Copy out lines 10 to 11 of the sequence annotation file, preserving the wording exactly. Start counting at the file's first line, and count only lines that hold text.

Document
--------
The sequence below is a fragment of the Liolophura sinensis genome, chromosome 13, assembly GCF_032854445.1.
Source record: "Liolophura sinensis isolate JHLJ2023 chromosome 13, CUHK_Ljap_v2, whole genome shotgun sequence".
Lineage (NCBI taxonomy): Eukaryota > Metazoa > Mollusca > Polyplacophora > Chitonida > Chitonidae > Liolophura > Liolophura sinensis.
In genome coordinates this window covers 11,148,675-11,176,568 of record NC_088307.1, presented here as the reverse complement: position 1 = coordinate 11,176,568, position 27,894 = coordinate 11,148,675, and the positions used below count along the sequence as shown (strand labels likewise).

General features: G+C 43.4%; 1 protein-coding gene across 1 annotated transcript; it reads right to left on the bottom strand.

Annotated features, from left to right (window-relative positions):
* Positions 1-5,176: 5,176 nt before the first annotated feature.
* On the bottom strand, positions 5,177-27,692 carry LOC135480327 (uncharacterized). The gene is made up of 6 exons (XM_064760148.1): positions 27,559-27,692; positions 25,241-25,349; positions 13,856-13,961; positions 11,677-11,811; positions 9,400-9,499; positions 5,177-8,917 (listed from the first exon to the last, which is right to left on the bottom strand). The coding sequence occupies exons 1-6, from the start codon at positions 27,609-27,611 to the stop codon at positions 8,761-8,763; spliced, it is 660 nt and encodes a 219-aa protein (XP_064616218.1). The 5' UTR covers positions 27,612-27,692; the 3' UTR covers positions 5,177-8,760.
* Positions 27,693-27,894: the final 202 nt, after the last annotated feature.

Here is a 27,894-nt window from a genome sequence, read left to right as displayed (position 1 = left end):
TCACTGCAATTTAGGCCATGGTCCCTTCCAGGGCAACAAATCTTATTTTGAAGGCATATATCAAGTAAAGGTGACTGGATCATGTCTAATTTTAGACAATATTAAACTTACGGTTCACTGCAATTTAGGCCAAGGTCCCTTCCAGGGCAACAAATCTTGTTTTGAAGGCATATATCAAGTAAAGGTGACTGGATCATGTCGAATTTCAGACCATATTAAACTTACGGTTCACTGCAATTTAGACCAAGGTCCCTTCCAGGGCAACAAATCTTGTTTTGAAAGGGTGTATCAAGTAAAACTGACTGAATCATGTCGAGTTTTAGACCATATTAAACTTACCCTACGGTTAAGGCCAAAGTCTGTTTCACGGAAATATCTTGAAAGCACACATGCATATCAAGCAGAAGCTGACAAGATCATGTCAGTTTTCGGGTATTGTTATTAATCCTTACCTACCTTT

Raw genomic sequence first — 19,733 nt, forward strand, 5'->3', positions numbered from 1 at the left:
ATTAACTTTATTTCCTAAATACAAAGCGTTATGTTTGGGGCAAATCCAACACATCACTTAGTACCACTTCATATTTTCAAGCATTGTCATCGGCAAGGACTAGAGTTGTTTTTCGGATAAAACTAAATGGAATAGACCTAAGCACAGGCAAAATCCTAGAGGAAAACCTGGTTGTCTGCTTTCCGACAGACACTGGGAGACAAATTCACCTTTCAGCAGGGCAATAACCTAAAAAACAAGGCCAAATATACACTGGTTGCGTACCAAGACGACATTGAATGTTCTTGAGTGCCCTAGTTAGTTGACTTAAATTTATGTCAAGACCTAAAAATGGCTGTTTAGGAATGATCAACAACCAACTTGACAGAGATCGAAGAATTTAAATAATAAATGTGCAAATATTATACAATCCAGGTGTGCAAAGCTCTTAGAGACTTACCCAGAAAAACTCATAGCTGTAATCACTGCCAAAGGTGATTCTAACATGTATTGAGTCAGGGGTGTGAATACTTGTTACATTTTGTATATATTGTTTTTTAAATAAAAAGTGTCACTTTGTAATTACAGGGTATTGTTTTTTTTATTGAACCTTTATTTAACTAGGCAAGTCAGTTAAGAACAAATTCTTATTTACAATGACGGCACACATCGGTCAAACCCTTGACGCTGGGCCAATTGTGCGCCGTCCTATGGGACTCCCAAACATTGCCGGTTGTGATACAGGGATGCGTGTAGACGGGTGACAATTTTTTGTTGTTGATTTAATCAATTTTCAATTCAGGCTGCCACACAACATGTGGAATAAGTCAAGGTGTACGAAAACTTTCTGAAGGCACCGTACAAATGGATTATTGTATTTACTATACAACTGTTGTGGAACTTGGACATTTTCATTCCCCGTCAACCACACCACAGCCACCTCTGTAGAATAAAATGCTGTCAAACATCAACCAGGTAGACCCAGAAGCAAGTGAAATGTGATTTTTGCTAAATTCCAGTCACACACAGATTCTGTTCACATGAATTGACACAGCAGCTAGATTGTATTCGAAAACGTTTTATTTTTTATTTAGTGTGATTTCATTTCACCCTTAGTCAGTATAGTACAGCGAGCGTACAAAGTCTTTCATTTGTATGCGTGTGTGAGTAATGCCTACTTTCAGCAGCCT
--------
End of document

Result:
Here is a 27,894-nt window from a genome sequence, read left to right as displayed (position 1 = left end):
TCACTGCAATTTAGGCCATGGTCCCTTCCAGGGCAACAAATCTTATTTTGAAGGCATATATCAAGTAAAGGTGACTGGATCATGTCTAATTTTAGACAATATTAAACTTACGGTTCACTGCAATTTAGGCCAAGGTCCCTTCCAGGGCAACAAATCTTGTTTTGAAGGCATATATCAAGTAAAGGTGACTGGATCATGTCGAATTTCAGACCATATTAAACTTACGGTTCACTGCAATTTAGACCAAGGTCCCTTCCAGGGCAACAAATCTTGTTTTGAAAGGGTGTATCAAGTAAAACTGACTGAATCATGTCGAGTTTTAGACCATATTAAACTTACCCTACGGTTAAGGCCAAAGTCTGTTTCACGGAAATATCTTGAAAGCACACATGCATATCAAGCAGAAGCTGACAAGATCATGTCAGTTTTCGGGTATTGTTATTAATCCTTACCTACCTTT